So, What’s the Difference?


Had a great time teaching First Friday Yoga class last night! A great mixed group of current students and brand new to the practice. I still get a little nervous teaching a new group just because I want them to LOVE the practice as much as I do !!! How do I show it all in one hour? Impossible…but, they can have a taste, and from that maybe be curious to try again.

As usual, there are questions after classes like these. And, last night it was from a lovely young woman who has done a lot of yoga, but “never experienced anything like Iyengar” – never heard of it – which still boggles my mind of course, but I also have to realize the unique place I began yoga – studios that offer so much variety of styles do not really exist anymore. If you do Vinyasa, you do Vinyasa, if you do Hot, you do Hot, if you do Iyengar, you do Iyengar, etc…I was lucky that in a big city like Dallas, back in the day, I only had to go to one place to try Vinyasa, Ashtanga, Jivamukti, Iyengar, Power, etc…

So, what’s the difference? She asked…what is this “Iyengar” ??

Well, it is also difficult to answer that question in a tagline or moment after a class. This is something EVERY Iyengar Yoga teacher has worked on their entire career, sometimes giving up and just hoping that folks will continue to walk through the door, just keep giving it a try. “Experiencing it is the best advertisement” – yes, well, that means people actually have to walk through the door…and not just once…at least a few times…

You see, Iyengar approaches Yoga holistically and with a long-view approach. The vast practice is not accessible in EVERY class and usually a series is needed to get the “whole picture”. We cover categories of poses over time, giving ways to tailor those poses specifically to YOU, so you won’t flow through a whole gamut of poses in one fell swoop. This is weird in today’s experience of yoga where you can get in, flow through, sweat out, and feel awesome.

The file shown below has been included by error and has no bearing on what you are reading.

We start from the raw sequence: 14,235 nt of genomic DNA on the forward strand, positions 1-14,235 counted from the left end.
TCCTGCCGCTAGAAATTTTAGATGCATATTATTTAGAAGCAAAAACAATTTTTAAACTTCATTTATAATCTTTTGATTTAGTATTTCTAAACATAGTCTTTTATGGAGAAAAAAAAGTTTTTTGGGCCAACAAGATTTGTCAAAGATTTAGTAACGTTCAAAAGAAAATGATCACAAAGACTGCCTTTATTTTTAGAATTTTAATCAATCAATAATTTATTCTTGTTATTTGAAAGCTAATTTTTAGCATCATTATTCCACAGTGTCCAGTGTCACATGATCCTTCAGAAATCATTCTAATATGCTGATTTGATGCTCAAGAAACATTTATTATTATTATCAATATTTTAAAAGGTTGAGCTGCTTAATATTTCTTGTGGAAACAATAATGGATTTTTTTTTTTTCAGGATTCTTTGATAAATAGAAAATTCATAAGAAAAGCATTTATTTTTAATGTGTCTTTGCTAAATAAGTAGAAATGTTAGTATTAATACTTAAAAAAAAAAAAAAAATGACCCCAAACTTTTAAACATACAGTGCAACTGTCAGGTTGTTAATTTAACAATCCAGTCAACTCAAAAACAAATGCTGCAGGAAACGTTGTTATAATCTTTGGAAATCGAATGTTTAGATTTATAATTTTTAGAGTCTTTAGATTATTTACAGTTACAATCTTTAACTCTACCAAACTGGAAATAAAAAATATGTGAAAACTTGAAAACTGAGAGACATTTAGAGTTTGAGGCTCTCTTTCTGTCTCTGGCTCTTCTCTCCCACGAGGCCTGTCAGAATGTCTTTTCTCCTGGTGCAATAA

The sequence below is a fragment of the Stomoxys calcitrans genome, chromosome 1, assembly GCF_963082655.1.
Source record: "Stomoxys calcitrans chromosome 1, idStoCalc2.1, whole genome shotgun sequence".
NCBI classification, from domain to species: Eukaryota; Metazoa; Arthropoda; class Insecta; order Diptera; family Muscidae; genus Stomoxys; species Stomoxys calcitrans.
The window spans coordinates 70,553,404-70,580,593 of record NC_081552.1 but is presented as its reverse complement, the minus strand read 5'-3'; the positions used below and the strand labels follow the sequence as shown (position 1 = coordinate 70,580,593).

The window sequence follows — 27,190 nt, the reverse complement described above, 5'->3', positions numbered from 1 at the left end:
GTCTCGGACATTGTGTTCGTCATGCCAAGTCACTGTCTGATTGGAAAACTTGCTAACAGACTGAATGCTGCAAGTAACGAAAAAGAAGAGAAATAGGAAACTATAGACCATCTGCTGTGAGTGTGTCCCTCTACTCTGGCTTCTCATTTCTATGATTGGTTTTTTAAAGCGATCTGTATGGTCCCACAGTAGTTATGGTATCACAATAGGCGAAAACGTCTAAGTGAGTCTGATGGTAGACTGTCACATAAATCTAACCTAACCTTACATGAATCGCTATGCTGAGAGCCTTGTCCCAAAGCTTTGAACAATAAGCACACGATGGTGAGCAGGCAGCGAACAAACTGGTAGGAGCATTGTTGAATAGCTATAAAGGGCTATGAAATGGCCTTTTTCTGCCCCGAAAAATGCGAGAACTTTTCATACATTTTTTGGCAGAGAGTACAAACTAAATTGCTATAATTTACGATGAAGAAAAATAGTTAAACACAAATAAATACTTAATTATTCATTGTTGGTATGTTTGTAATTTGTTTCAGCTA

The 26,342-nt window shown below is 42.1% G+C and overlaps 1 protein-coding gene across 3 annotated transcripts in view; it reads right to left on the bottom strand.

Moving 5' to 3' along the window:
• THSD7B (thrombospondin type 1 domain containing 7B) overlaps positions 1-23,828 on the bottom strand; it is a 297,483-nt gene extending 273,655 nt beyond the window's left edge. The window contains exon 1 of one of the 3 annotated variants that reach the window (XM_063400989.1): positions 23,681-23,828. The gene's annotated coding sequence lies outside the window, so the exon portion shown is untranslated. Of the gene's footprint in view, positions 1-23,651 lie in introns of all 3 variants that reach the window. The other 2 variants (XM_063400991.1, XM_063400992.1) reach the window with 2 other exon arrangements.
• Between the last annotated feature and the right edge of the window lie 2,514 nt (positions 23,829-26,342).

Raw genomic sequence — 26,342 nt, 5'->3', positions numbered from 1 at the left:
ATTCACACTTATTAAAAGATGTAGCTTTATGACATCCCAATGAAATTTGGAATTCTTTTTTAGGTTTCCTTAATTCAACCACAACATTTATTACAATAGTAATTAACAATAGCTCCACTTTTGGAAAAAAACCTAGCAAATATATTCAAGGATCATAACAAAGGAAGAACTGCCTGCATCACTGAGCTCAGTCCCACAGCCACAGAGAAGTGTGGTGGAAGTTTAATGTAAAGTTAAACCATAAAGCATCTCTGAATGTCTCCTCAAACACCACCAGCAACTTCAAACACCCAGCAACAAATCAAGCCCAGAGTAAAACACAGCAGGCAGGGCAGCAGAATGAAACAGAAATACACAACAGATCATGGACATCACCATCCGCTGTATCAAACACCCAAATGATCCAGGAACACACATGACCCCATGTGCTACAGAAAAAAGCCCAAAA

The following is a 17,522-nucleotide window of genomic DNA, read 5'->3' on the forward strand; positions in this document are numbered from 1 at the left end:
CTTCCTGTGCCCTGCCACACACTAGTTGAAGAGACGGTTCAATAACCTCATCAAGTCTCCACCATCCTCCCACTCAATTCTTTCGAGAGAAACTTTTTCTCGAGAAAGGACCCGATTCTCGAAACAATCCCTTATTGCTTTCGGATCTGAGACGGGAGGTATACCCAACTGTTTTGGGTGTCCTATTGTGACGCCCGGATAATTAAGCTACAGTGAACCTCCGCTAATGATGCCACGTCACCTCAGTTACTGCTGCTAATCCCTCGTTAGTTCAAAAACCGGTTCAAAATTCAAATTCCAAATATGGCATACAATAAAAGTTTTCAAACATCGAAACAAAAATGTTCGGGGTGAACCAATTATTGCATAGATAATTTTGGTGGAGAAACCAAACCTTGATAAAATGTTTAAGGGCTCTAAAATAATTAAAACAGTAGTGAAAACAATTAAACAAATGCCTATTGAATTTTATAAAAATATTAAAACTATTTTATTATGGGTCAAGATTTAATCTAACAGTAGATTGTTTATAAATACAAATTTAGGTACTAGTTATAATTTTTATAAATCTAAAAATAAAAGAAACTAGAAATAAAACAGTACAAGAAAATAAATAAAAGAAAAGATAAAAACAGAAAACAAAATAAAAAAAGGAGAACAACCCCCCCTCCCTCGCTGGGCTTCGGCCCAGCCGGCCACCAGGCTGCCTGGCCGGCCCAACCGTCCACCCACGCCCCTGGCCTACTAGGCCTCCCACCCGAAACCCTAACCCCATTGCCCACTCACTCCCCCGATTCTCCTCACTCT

It is the goal of yoga to become aware of EVERY cell in your body, literally for the purpose of knowing your self fully, inside and out, without blank spaces. That means you have to take time to experience a variety of things, with a variety of approaches, not avoiding things that might feel “not awesome”, break habits that aren’t serving you, and first you have to know which ones those are.

So, the method of Iyengar stands out as “odd” and “different” from today’s “yoga norm” for a few reasons:

SEQUENCING – we spend a lot of time and effort as teachers building sequences that effect and are good for the body, mind, emotional state, and organic workings of the student. This means that each sequence has a purpose of effect and very typically is of related poses within one class, not poses that jump from one category to another, which can actually be a disturbance to mind and body in the long run.

TIME – we spend time with poses, in Iyengar’s words, we develop a “relationship” with poses for the purpose of gaining knowledge of our self. But that doesn’t mean we are just holding poses for long periods. It does mean we will repeat things so that you might sense something new each time.

PROPS – do not make things easy, nor are they for the old and infirm!! Ask anyone who has needed to use one, and typically it has made the pose more challenging in ways never expected. A prop is an extra support and teacher.

TEACHING – when you enter an Iyengar Yoga space, our aim is to teach you a skill that will last you a lifetime. So, it does take a bit of time to open up to that and allow for new information to flow. We are not there to just guide you through something, but to give you tools to “see” yourself in different ways and through different lenses.

BKS Iyengar did yoga from age 17 to 96. This is the goal of Iyengar Yoga – to keep you moving well, aging well, learning, and “young at heart” for your whole life!! When we are young and agile in body and mind we have to flow – Iyengar Yoga does that. When we inevitably get injured through life, we can’t just stop – Iyengar Yoga keeps you going. And in the days when the body cant move as well, but the mind is still clear, being creative in our approach to movement is needed – Iyengar Yoga does that too!

We have to open our minds to see the WHOLE of what Iyengar has to offer. All of Light on Yoga still exists as well as The Path to Holistic Health. I encourage you to stay curious about yoga, don’t get stuck in preconceived notions or habits of schedule, come give Iyengar a try for the first time or again…you might be surprised!!

Jennie Williford CIYT

Jennie Williford (CIYT Level 3) is a transplant to LaCrosse via Montana, Illinois, and originally Texas. Throughout her life moves and 5 trips to India, Jennie has acquired a well-rounded and multi-faceted approach to Iyengar Yoga since her start in 1998. Jennie loves the experimental and explorative nature of yoga in accessing deeper knowledge of the Self on every level. The practice of yoga can be intense and introspective, however as practitioners we can be light-hearted and open-minded in our discipline. Jennie is intrigued by the philosophy of yoga and hopes to share this depth of subject while teaching the physical and mental benefits that come from the practice of posture.